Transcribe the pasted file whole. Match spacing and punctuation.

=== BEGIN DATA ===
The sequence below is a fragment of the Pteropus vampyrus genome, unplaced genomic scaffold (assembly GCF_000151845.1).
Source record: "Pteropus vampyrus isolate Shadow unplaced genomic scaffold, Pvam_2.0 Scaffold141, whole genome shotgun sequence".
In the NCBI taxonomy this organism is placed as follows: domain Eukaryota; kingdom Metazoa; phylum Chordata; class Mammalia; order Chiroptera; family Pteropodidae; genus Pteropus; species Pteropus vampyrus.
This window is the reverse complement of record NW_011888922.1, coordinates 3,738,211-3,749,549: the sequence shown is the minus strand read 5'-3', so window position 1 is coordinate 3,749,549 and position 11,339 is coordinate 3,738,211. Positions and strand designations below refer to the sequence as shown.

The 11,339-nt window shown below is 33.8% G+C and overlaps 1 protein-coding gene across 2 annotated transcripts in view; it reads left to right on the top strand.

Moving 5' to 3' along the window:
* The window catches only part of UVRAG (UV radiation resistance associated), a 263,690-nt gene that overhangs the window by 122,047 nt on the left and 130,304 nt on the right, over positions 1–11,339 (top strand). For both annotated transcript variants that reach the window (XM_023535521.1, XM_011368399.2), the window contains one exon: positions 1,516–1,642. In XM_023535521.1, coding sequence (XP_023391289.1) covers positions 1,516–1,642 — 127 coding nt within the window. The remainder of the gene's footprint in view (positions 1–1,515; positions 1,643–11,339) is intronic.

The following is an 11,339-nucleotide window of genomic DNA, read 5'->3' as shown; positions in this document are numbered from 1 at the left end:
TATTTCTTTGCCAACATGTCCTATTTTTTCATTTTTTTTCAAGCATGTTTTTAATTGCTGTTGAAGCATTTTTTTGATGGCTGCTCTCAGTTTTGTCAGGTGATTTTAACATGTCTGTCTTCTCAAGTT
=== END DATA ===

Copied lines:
The sequence below is a fragment of the Pteropus vampyrus genome, unplaced genomic scaffold (assembly GCF_000151845.1).
Source record: "Pteropus vampyrus isolate Shadow unplaced genomic scaffold, Pvam_2.0 Scaffold141, whole genome shotgun sequence".
In the NCBI taxonomy this organism is placed as follows: domain Eukaryota; kingdom Metazoa; phylum Chordata; class Mammalia; order Chiroptera; family Pteropodidae; genus Pteropus; species Pteropus vampyrus.
This window is the reverse complement of record NW_011888922.1, coordinates 3,738,211-3,749,549: the sequence shown is the minus strand read 5'-3', so window position 1 is coordinate 3,749,549 and position 11,339 is coordinate 3,738,211. Positions and strand designations below refer to the sequence as shown.

The 11,339-nt window shown below is 33.8% G+C and overlaps 1 protein-coding gene across 2 annotated transcripts in view; it reads left to right on the top strand.

Moving 5' to 3' along the window:
* The window catches only part of UVRAG (UV radiation resistance associated), a 263,690-nt gene that overhangs the window by 122,047 nt on the left and 130,304 nt on the right, over positions 1–11,339 (top strand). For both annotated transcript variants that reach the window (XM_023535521.1, XM_011368399.2), the window contains one exon: positions 1,516–1,642. In XM_023535521.1, coding sequence (XP_023391289.1) covers positions 1,516–1,642 — 127 coding nt within the window. The remainder of the gene's footprint in view (positions 1–1,515; positions 1,643–11,339) is intronic.

The following is an 11,339-nucleotide window of genomic DNA, read 5'->3' as shown; positions in this document are numbered from 1 at the left end:
TATTTCTTTGCCAACATGTCCTATTTTTTCATTTTTTTTCAAGCATGTTTTTAATTGCTGTTGAAGCATTTTTTTGATGGCTGCTCTCAGTTTTGTCAGGTGATTTTAACATGTCTGTCTTCTCAAGTT